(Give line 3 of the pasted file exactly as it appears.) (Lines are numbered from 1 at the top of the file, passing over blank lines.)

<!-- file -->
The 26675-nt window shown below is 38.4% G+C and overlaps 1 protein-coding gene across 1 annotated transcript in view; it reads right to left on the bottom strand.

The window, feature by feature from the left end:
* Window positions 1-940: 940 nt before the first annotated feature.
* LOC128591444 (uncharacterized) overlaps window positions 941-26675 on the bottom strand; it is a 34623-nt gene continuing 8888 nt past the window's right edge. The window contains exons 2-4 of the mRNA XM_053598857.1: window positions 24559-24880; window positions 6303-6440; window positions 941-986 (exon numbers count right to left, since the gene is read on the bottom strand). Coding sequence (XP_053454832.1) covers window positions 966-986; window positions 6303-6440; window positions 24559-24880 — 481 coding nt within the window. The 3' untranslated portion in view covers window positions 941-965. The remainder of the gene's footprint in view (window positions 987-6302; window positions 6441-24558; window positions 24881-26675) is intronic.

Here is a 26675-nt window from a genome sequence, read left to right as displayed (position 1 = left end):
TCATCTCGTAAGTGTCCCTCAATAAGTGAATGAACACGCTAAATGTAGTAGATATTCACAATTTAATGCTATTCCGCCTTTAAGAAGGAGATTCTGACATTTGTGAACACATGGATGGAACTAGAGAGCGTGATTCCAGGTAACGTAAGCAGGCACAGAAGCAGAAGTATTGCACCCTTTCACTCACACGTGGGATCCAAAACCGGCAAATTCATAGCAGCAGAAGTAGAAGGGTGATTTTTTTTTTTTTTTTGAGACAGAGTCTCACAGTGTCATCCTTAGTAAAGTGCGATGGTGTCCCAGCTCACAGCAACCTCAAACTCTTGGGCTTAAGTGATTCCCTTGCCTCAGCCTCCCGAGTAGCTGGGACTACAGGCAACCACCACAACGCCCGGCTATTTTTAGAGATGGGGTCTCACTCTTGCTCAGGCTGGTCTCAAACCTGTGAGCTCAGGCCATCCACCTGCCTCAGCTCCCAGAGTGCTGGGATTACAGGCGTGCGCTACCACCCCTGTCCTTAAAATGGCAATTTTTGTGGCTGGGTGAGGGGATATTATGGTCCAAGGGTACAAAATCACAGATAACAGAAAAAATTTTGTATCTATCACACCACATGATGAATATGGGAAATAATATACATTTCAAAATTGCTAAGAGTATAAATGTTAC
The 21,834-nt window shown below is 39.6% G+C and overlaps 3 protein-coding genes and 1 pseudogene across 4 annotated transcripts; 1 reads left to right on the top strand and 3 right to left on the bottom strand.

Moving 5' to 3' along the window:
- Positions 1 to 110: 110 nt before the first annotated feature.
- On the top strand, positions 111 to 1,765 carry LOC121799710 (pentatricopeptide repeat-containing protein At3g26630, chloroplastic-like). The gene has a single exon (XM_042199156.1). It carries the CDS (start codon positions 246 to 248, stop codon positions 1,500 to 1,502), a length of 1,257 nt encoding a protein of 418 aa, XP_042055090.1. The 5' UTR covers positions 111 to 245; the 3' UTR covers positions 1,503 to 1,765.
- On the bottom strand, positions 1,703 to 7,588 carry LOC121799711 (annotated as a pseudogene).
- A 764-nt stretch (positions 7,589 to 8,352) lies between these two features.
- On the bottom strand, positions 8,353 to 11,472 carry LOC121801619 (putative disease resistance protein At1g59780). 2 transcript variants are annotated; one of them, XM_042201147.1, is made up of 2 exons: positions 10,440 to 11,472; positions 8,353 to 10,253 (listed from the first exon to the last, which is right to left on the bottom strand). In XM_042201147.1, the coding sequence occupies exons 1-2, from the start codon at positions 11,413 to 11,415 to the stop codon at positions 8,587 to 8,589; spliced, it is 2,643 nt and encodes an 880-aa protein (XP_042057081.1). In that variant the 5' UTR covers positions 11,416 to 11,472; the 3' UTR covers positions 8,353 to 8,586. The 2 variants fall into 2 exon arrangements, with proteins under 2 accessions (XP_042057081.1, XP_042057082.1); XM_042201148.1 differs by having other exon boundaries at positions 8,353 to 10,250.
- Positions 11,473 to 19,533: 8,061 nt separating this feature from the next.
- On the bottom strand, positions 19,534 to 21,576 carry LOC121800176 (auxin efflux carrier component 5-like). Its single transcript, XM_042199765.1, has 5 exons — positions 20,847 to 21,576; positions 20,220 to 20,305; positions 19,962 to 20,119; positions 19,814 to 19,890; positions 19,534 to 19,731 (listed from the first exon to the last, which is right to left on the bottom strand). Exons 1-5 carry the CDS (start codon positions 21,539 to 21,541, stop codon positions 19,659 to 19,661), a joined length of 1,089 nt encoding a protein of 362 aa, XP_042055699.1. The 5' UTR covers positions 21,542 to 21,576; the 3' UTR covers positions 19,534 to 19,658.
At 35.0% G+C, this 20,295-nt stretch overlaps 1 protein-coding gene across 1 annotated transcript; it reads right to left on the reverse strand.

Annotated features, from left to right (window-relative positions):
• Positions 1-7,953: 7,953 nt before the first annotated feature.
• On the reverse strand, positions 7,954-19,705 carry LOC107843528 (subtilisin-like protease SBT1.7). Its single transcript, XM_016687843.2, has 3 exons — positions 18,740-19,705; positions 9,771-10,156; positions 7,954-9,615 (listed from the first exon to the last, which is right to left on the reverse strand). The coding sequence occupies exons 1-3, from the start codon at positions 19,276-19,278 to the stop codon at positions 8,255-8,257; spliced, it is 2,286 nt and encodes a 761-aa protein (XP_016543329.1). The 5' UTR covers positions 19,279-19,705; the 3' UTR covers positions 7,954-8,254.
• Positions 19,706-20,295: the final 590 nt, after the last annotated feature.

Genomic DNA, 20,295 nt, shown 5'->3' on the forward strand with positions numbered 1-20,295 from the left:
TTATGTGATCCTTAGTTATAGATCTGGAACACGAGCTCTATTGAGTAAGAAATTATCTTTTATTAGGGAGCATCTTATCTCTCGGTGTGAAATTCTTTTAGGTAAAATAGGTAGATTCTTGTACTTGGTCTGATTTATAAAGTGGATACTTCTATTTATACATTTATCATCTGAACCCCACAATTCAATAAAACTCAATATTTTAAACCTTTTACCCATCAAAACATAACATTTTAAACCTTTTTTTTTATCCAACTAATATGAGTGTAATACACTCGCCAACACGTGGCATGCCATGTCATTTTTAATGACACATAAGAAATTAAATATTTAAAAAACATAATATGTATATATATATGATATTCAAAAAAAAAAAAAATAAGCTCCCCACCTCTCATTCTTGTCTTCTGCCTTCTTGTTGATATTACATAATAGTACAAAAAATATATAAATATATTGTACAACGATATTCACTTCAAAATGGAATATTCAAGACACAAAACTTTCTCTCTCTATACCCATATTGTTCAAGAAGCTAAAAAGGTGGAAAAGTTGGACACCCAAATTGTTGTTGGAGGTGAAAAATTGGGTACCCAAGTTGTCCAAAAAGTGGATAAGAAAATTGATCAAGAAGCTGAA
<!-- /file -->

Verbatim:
* Window positions 1-940: 940 nt before the first annotated feature.